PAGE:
One Small Candle: The Pilgrims’ First Year in America

One Small Candle: The Pilgrims’ First Year in America

By Thomas Fleming

  • Release Date: 2017-01-11
  • Genre: United States
Score: 4
4
From 54 Ratings
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Description

This vivid, deeply moving book begins in London in 1620 as Pilgrim representatives sign a contract to purchase the freighter Mayflower. We accompany them on their harrowing voyage across the Atlantic, through the rigors of the first New England winter and the threat of Indian attack as they desperately search for the home they eventually find at Plymouth. Once there, they must continue the struggle against brutal weather and disease.

With masterly skill, New York Times bestselling historian Thomas Fleming gives us life-size portraits of the Pilgrim leaders. The Pilgrims' unique achievements - the Mayflower Compact, their tolerance of other faiths, the strict separation of church and state - are discussed in the context of the first year's anxieties and crises. Fleming writes admiringly of the younger men who emerged in that year as the real leaders of the colony - William Bradford and Miles Standish. And he provides new insights into the humanity and tolerance of the Pilgrims' spiritual shepherd, Elder William Brewster.

On the first Thanksgiving, the Pilgrims are already aware that they are the forerunners of a great nation. It is implicit in William Bradford's words, "As one small candle may light a thousand, so the light kindled here has shone unto many. . . ."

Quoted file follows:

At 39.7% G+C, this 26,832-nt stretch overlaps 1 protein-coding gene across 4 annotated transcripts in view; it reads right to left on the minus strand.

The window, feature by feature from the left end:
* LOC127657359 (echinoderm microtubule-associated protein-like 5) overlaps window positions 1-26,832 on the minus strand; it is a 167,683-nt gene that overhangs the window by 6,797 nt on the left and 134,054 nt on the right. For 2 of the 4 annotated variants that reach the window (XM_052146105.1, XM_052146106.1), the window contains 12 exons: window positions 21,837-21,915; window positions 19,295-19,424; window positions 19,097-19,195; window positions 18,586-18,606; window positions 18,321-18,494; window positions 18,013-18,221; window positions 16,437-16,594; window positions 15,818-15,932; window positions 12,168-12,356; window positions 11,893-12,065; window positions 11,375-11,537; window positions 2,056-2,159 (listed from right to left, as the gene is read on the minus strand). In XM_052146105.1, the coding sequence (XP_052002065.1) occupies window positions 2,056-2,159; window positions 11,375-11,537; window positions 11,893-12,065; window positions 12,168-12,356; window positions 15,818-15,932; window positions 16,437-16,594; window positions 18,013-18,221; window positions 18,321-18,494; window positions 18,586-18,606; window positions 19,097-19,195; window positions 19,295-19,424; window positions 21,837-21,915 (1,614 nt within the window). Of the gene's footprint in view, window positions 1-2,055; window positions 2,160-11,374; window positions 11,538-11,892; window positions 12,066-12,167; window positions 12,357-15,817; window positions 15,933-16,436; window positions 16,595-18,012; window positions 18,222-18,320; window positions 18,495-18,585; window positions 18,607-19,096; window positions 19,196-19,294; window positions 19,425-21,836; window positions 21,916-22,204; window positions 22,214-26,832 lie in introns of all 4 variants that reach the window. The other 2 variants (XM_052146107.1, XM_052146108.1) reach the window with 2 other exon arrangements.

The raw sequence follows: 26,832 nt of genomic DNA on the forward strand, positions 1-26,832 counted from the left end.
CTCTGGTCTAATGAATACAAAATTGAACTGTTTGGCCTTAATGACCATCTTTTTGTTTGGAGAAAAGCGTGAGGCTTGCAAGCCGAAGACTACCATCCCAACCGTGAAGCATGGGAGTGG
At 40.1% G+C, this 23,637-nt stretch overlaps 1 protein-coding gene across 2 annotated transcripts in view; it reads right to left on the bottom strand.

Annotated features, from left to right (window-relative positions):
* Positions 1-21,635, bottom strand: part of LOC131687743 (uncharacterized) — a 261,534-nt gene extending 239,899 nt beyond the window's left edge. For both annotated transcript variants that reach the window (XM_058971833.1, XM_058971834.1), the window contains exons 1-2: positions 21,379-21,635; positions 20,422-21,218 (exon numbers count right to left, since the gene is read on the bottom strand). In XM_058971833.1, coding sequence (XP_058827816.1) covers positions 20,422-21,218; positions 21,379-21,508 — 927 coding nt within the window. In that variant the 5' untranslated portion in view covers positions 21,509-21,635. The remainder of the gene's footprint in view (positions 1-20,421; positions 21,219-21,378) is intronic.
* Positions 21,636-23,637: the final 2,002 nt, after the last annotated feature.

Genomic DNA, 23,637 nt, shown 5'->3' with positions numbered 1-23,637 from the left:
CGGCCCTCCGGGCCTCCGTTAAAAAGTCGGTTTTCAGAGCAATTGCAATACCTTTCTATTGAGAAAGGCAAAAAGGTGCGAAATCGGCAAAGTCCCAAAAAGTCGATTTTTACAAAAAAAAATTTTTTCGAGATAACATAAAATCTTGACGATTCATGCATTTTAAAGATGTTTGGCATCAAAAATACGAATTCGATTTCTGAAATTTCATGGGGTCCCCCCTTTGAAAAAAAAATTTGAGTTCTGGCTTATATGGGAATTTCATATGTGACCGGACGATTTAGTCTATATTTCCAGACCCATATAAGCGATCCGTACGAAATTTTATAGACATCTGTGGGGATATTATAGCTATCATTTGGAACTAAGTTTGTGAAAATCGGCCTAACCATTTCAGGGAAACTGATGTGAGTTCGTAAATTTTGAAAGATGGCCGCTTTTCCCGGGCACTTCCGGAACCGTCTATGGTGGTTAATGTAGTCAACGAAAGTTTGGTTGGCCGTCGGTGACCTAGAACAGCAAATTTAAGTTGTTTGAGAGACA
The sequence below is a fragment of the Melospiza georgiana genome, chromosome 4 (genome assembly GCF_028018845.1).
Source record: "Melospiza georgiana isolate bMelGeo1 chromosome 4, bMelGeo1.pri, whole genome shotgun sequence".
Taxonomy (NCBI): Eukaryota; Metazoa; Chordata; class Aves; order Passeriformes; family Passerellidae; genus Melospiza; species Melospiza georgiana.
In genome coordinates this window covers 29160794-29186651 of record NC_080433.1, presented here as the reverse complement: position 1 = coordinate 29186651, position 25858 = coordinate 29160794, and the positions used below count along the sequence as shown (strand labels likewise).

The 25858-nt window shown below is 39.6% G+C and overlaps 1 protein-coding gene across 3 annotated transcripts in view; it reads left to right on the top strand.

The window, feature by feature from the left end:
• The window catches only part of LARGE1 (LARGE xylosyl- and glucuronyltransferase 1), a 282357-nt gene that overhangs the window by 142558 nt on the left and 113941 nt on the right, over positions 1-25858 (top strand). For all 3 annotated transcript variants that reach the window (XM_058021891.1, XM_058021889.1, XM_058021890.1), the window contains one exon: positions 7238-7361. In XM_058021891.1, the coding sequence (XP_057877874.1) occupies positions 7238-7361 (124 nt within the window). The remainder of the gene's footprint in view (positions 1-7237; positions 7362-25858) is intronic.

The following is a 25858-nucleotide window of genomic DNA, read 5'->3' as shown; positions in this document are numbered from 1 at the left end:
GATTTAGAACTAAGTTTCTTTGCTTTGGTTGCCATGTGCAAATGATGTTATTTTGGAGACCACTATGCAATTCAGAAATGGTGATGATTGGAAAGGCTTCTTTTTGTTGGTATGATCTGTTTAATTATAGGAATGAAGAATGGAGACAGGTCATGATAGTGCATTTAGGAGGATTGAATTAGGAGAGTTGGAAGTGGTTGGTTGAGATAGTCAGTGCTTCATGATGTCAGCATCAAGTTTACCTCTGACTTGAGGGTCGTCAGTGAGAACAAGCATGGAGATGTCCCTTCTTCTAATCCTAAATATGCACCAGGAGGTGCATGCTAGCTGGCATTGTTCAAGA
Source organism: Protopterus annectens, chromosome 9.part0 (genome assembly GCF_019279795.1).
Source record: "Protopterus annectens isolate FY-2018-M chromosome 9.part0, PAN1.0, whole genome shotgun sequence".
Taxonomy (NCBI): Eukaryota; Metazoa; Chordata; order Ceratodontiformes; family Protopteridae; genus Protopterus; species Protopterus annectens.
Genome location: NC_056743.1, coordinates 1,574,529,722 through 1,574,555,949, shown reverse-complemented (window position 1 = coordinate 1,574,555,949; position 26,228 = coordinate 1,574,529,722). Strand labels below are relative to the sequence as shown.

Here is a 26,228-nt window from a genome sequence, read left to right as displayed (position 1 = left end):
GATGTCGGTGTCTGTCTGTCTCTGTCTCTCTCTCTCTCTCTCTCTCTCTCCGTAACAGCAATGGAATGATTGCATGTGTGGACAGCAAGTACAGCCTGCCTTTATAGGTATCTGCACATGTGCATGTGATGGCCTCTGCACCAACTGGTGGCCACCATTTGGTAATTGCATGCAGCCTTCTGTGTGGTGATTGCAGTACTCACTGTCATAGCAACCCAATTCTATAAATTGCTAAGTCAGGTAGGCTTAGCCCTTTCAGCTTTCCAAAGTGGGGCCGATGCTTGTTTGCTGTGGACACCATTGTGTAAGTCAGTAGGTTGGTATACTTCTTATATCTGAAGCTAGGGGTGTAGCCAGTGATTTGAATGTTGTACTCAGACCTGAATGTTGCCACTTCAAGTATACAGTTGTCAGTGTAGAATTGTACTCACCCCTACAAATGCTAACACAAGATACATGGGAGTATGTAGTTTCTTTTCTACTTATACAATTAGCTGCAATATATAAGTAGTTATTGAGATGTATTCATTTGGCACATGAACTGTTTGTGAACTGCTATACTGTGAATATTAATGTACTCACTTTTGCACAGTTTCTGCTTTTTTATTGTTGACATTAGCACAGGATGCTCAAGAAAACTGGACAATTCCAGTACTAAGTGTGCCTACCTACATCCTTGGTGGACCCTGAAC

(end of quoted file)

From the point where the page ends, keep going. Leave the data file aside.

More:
Reviews

  • New look at Plymouth

    5
    By Polamhovey
    It is the little things that make this book interesting. One, the Indians had previously been exposed to the English. Two, the Mayflower was the Pilgrim’s home during that first winter. Three, the passenger list of the Mayflower where half pilgrim and half adventurers. Stephen Hopkins is one of my ancestors
  • A fresh perspective

    5
    By SHOOT1SAM
    This book offers a wonderfully fresh perspective on the "Pilgrims" and what they endured, in their quest for religious freedom. The trials and travails they went through...let's just say, no one today would have that kind of courage, determination, and faith. While I was aware of their early flirtation with a communistic lifestyle, I did not know how much they loved drinking, rejoicing, and bright, colorful clothing. This should be a must-read in schools today. Sam

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